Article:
An investigation by this paper has established that the party has been able to bring in up to €150,000 a time by hosting businessmen to lavish golf days at luxurious British and Irish courses.
Fine Gael this weekend refused to disclose how much it has received from such gifts, or to identify the companies that have helped it build up a €3m election war chest. 
Swing: Enda Kenny who proposed to clean up politics scrapped a corporate donations ban
And thanks to our antiquated funding laws, the corporate donations do not have to be declared publicly as long as each payment is less than €5,000. 
Personal donors can each give up to €630 each without ever having to be identified or their donation being made public.
However, the MoS has discovered that the donors have in the past included controversial tycoon Johnny Ronan’s Treasury Holdings, which is now in Nama, and construction industry giant CRH, which was one of the biggest beneficiaries of the housing boom.
Other businesses which have fielded teams at the fundraising golf days include the EBS Building Society and Martinstown Stud, owned by wealthy financier JP McManus.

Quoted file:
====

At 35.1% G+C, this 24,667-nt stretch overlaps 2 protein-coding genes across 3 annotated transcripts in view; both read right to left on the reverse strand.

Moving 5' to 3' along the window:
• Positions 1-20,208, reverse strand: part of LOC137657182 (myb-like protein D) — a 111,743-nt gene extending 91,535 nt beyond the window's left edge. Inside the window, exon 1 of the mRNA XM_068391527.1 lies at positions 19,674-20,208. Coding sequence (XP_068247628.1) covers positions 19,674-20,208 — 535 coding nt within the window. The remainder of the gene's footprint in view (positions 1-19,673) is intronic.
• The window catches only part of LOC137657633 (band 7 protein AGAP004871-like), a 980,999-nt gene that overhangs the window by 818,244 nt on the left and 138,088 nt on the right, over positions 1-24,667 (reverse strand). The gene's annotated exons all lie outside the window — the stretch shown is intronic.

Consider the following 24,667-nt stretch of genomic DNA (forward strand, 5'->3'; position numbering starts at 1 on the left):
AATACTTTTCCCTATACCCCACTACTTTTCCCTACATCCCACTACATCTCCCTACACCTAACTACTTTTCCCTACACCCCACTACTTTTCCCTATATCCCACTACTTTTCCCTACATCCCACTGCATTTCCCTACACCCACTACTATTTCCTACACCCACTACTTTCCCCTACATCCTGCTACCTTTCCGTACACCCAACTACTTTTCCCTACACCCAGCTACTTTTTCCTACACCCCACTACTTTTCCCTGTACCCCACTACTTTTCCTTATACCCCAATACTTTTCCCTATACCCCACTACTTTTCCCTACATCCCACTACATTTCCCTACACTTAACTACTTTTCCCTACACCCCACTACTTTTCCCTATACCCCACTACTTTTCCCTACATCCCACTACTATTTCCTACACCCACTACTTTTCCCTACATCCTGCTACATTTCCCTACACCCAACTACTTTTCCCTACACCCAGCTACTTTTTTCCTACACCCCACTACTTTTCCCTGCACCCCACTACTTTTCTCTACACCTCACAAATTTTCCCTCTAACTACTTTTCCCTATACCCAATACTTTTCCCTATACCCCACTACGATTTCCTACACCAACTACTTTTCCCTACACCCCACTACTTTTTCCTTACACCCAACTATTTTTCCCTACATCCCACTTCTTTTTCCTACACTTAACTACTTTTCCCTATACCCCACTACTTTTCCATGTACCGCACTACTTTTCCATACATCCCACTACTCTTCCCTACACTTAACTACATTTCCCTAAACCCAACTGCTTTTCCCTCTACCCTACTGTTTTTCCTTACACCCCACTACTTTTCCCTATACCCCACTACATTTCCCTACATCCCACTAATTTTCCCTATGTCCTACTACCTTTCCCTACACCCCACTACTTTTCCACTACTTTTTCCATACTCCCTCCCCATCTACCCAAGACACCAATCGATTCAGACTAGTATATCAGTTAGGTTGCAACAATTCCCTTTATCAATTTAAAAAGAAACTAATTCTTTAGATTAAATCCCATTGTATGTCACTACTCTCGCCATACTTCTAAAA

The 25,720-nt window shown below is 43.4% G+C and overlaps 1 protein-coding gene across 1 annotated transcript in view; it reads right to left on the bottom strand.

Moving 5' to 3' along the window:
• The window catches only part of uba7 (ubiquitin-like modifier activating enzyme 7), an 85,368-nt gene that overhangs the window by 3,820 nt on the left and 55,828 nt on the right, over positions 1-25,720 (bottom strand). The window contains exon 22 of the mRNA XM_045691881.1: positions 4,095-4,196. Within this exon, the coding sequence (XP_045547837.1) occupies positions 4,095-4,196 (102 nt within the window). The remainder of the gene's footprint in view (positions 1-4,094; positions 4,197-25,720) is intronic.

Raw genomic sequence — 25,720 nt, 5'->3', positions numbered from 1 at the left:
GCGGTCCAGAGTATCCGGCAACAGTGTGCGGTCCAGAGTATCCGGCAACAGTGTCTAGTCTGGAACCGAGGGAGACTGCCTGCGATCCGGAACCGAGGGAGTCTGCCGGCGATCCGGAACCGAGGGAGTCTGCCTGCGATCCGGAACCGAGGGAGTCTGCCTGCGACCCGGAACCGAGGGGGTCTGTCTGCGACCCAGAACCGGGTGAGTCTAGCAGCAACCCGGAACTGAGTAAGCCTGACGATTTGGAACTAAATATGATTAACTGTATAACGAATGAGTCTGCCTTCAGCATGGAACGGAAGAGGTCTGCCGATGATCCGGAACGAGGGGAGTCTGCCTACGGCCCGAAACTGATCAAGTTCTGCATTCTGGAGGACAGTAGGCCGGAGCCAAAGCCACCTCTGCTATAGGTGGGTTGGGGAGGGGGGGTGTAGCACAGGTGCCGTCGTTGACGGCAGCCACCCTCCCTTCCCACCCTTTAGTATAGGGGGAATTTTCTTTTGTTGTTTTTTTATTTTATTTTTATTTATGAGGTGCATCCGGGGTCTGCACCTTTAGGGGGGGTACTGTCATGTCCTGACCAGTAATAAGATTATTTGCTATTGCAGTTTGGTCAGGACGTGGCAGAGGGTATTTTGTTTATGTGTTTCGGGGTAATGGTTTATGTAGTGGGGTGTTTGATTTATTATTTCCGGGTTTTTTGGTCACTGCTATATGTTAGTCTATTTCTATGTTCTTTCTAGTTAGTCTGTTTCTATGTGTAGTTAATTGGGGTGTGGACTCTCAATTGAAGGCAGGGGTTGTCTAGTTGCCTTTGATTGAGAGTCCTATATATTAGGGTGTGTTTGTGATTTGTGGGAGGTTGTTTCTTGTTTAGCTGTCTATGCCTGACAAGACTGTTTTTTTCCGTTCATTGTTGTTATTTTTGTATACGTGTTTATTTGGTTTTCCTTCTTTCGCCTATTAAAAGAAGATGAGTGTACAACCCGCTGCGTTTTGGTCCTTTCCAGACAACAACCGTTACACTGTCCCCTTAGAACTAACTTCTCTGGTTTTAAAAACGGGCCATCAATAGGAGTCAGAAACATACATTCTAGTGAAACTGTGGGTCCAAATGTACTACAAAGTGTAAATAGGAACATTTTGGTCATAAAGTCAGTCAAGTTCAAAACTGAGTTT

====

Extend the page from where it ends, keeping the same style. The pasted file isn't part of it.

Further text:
Ironically, Fine Gael’s finance spokesman Michael Noonan banned such corporate donations when he was party leader in 2001, telling his members that such ‘gifts’ always came with an expectation of something in return.
However his party has since reversed that position and this weekend defended both the practice of taking cash from businesses – and refusing to say who is helping Enda Kenny and his party in their attempts to take power.
The golf classics – which raise just as much as the controversial Fianna Fáil Galway Races tent – are the brainchild of Fine Gael’s fundraising supremo, Anne Strain who has made millions for the party.
A former charity fundraiser, Miss Strain was headhunted by Mr Kenny eight years ago when he threw out Mr Noonan’s ban on corporate funding.
Teams of four pay up to €2,000 each – or €500 per man – to play while companies sponsor individual holes for sums of €5,000.
Each golf event can raise up to €60,000 in donations which under current political donation laws do not have to be declared at all. 
Leader board: Johnny Ronan's Treasury Holdings won a 2005 classic
Other events such as sponsored dinners and lunches also raise up to €20,000 an outing in under-the-limit donations from corporate and other sponsors. In addition, a members’ draw raises more than €1m annually for Fine Gael.
‘Fine Gael say they want change and that the Irish people want change, but all they are offering is to replace one party backed by a tight cabal of wealthy corporate donors with another one,’ said Green Party candidate Oisín Ó hAlmhain, who challenged Fine Gael to publish its list of corporate donors.